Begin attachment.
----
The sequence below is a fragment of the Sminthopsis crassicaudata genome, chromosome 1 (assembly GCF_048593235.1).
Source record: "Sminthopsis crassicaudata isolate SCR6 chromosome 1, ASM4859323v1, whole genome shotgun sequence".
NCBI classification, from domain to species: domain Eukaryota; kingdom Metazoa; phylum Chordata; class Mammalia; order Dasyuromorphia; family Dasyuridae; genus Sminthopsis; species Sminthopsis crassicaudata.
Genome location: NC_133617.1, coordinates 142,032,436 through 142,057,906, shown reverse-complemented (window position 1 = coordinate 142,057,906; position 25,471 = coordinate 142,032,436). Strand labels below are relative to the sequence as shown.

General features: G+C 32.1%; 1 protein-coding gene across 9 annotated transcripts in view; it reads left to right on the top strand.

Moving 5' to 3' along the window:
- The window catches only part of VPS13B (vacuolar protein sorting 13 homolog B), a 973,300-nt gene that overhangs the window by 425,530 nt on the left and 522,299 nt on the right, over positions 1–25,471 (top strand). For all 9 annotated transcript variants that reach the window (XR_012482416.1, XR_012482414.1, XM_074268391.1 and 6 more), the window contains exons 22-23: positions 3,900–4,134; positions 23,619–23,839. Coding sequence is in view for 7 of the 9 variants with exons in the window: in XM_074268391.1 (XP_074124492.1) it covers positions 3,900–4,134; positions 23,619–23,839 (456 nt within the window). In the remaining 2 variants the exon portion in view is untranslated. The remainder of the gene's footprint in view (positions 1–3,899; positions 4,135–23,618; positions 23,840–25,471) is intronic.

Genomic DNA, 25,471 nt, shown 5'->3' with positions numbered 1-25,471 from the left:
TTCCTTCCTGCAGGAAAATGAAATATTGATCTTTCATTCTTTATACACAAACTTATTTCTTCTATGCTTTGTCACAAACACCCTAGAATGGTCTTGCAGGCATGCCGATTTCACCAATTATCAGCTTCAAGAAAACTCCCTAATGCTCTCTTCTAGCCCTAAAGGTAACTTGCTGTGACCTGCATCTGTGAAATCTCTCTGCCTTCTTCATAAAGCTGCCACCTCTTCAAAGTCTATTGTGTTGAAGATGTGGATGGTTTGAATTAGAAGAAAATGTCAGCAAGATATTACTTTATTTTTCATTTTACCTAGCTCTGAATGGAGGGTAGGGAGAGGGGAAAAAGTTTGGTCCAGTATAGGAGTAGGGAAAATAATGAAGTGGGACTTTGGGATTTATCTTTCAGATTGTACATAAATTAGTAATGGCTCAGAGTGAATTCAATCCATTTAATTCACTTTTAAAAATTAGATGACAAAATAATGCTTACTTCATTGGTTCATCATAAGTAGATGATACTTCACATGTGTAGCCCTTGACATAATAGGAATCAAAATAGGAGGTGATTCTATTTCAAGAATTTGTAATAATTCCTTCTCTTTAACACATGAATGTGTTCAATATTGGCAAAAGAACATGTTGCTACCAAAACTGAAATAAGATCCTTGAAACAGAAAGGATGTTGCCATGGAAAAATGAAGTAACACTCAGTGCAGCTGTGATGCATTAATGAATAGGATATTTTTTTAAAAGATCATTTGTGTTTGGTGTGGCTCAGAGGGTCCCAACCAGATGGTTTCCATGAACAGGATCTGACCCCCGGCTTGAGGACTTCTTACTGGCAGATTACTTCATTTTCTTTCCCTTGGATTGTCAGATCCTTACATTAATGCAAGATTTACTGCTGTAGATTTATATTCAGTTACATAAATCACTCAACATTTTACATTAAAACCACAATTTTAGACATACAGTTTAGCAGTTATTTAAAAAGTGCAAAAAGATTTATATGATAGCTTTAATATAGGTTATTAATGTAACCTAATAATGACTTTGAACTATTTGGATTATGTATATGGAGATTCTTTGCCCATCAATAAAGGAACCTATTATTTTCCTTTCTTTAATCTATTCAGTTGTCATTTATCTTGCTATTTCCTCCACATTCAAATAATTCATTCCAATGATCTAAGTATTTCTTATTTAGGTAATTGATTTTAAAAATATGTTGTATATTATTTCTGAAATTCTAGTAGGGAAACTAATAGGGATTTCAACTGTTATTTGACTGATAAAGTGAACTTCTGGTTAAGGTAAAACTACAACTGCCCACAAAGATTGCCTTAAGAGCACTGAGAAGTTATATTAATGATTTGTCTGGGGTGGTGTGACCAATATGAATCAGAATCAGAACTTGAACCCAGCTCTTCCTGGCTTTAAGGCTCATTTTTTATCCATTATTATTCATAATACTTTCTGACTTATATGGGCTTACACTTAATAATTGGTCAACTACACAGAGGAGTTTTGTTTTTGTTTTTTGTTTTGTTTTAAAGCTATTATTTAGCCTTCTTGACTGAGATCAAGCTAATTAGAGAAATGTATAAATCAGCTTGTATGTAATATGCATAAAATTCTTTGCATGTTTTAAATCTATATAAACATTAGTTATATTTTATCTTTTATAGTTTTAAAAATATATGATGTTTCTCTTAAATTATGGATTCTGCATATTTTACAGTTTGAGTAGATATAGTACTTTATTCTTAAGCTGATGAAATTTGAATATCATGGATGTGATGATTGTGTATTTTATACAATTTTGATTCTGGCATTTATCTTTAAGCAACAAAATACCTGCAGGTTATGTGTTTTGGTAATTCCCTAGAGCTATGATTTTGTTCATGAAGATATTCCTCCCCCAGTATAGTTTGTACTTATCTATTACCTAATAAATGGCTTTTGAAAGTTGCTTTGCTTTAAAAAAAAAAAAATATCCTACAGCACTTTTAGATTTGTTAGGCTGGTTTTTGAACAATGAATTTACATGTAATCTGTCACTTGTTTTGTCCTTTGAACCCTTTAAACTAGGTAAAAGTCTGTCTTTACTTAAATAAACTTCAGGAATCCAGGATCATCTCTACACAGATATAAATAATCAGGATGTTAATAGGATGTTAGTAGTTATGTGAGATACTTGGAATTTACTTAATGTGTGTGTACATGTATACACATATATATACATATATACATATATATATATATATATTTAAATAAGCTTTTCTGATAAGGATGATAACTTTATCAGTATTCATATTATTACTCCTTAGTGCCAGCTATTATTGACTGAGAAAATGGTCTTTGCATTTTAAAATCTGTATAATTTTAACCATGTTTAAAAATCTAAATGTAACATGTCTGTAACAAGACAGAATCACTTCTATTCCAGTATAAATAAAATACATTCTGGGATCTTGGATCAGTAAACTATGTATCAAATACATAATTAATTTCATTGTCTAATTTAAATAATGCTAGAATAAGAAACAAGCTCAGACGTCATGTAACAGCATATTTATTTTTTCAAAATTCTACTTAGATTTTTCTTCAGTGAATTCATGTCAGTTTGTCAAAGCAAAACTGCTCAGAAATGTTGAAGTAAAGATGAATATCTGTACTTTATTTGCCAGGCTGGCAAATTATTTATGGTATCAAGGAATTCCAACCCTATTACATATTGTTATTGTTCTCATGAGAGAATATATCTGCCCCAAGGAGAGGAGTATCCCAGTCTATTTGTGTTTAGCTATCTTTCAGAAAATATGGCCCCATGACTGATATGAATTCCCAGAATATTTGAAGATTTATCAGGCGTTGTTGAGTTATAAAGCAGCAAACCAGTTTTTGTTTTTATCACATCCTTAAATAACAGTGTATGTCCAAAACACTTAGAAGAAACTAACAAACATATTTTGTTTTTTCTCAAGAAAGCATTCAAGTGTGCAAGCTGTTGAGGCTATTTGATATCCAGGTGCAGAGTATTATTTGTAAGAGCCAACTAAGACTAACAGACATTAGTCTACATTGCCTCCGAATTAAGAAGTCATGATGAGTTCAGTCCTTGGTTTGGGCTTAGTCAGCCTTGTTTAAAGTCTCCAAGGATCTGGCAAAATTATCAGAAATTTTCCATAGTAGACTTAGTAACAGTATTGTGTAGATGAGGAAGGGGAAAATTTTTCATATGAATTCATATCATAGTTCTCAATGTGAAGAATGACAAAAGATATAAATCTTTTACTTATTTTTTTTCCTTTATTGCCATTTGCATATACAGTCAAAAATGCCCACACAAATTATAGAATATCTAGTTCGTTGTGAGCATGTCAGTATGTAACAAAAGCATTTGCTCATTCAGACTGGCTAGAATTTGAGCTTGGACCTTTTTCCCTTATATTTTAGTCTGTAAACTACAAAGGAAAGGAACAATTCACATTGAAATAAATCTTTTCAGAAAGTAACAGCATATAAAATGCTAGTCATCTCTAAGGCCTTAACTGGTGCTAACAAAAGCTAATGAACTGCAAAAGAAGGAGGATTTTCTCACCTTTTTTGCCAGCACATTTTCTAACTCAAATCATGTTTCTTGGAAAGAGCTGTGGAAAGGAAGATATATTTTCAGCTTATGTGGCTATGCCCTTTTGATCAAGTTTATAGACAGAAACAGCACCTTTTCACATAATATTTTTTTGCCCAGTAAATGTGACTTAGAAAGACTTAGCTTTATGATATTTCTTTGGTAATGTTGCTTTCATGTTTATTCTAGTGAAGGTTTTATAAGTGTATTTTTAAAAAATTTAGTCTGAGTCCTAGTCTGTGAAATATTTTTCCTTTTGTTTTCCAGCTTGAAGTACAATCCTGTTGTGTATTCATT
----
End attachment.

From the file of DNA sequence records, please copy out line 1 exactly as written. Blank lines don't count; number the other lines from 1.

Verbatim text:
The sequence below is a fragment of the Sminthopsis crassicaudata genome, chromosome 1 (assembly GCF_048593235.1).